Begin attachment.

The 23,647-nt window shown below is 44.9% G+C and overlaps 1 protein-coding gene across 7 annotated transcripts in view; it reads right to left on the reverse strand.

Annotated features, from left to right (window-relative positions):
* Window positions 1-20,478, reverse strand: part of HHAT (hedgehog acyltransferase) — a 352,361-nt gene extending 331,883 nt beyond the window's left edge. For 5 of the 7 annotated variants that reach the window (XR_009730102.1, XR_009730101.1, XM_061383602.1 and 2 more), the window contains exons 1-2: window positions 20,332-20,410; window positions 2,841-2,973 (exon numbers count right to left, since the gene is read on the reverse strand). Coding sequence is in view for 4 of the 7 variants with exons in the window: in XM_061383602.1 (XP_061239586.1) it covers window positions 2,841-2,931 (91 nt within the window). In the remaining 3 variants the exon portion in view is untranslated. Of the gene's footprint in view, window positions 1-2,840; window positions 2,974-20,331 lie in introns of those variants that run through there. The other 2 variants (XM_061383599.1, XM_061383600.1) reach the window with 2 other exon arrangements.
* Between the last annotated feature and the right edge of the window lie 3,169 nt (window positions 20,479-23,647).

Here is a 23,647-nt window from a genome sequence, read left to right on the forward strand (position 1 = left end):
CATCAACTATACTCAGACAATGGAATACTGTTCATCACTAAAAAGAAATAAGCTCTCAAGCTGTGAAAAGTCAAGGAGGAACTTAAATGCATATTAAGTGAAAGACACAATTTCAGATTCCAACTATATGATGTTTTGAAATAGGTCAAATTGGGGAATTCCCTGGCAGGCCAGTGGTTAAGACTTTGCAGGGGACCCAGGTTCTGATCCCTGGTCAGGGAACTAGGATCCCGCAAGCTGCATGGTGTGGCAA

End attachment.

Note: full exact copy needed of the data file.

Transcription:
The 23,647-nt window shown below is 44.9% G+C and overlaps 1 protein-coding gene across 7 annotated transcripts in view; it reads right to left on the reverse strand.

Annotated features, from left to right (window-relative positions):
* Window positions 1-20,478, reverse strand: part of HHAT (hedgehog acyltransferase) — a 352,361-nt gene extending 331,883 nt beyond the window's left edge. For 5 of the 7 annotated variants that reach the window (XR_009730102.1, XR_009730101.1, XM_061383602.1 and 2 more), the window contains exons 1-2: window positions 20,332-20,410; window positions 2,841-2,973 (exon numbers count right to left, since the gene is read on the reverse strand). Coding sequence is in view for 4 of the 7 variants with exons in the window: in XM_061383602.1 (XP_061239586.1) it covers window positions 2,841-2,931 (91 nt within the window). In the remaining 3 variants the exon portion in view is untranslated. Of the gene's footprint in view, window positions 1-2,840; window positions 2,974-20,331 lie in introns of those variants that run through there. The other 2 variants (XM_061383599.1, XM_061383600.1) reach the window with 2 other exon arrangements.
* Between the last annotated feature and the right edge of the window lie 3,169 nt (window positions 20,479-23,647).

Here is a 23,647-nt window from a genome sequence, read left to right on the forward strand (position 1 = left end):
CATCAACTATACTCAGACAATGGAATACTGTTCATCACTAAAAAGAAATAAGCTCTCAAGCTGTGAAAAGTCAAGGAGGAACTTAAATGCATATTAAGTGAAAGACACAATTTCAGATTCCAACTATATGATGTTTTGAAATAGGTCAAATTGGGGAATTCCCTGGCAGGCCAGTGGTTAAGACTTTGCAGGGGACCCAGGTTCTGATCCCTGGTCAGGGAACTAGGATCCCGCAAGCTGCATGGTGTGGCAA